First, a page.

Comparison of electrical equivalent battery models .
Modelling helps us to understand the battery behaviour that will help to improve the system performance and increase the system efficiency. Battery can be modelled to describe the V-I Characteristics, charging status and battery’s capacity. It is therefore necessary to create an exact electrical equivalent model that will help to determine the battery efficiency. There are different electrical models which will be discussed and examined along with the benefits and demerits. A systematic comparison and analysis using simulation will help us to select an ideal model which will suit best to a specific application.
- lithium-ion batteries
- battery modelling
- state of charge
- electrical equivalent
Renewable energies play a major role in the power quality applications of emerging technologies. Batteries are considered as one of the most important amongst the component. Batteries are energy storage devices that can be utilised in a variety of applications and range in power from low to high. Batteries are connected in series and parallel to match the load requirements. The advantages of lithium-ion batteries include their light weight, high energy density, and low discharge rates. They’re commonly seen in high-power applications like electric vehicles and hybrids. Lithium-ion batteries have a terminal voltage of 3-4.2 volts and can be wired in series or parallel to satisfy the power and energy demands of high-power applications. Battery models are important because they predict battery performance in a system, designing the battery pack and also help anticipate the efficiency of a system [1, 2].
2. Existing electrical equivalent battery models
The mathematical relationship between the elements of Lithium-ion batteries and their V-I characteristics, state of charge (SOC), internal resistance, operating cycles, and self-discharge is depicted in a Lithium-ion battery model. The equivalent circuit model of a Lithium-ion battery is a performance model that uses one or more parallel combinations of resistance, capacitance, and other circuit components to construct an electric circuit to replicate the dynamic properties of Lithium-ion batteries. Time domain analysis is used to produce the most often utilised electrical equivalent models. The simplest model equation for battery model can be represented by Open Circuit Voltage (OCV)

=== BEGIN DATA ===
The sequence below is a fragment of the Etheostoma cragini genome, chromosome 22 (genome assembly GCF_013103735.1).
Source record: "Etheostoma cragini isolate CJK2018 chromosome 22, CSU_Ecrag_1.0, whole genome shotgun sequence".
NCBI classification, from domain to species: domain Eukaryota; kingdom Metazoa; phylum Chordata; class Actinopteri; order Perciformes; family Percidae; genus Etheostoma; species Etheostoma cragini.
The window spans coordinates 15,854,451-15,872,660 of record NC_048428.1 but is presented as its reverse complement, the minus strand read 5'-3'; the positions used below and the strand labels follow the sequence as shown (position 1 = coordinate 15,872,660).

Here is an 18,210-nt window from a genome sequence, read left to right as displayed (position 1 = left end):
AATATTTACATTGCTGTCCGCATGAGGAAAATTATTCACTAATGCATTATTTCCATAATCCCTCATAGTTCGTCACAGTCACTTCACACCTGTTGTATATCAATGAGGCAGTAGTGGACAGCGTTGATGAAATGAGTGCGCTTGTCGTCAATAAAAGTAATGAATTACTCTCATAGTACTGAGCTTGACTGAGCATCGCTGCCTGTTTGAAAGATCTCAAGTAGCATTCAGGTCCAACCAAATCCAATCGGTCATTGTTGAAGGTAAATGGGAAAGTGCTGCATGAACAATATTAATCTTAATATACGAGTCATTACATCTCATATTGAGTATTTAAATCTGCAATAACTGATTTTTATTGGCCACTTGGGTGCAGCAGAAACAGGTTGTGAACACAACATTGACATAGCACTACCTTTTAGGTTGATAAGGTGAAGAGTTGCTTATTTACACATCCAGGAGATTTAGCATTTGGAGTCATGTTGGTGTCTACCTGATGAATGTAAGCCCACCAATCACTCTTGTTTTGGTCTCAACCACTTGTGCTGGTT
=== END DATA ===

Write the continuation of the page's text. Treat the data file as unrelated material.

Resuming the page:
SO0C of a cell is 100% when cell is fully charged and SOC is 0% when cell is fully discharged. The amount of charge removed from 100–0% is the total capacity measured in Ah or mAh.
Following are the models used for Lithium-ion battery to determine the performance on the system .
2.1 Simple battery model Rint model
Figure 1 illustrates the most widely used battery model. It consists of an ideal battery with open circuit voltage (OCV) V0, a constant equivalent internal resistance Rint, and as the terminal voltage. When completely charged, the terminal voltage v(t) may be determined by measuring the open circuit voltage, and Rint can be determined by connecting a load and detecting both the terminal voltage and current.
SOC is represented as z(t) of a cell is 100% when cell is fully charged and SOC is 0% when cell is fully discharged. The amount of charge removed from 100–0% is the total0 capacity (Q) measured in Ah or mAh.
At the point when a battery is completely charged, its Open Circuit Voltage is higher than when it is discharged. The Rint model appears to be relatively simple, however it ignores the variable nature of the internal resistance related to temperature, state of charge, and electrolytic concentration.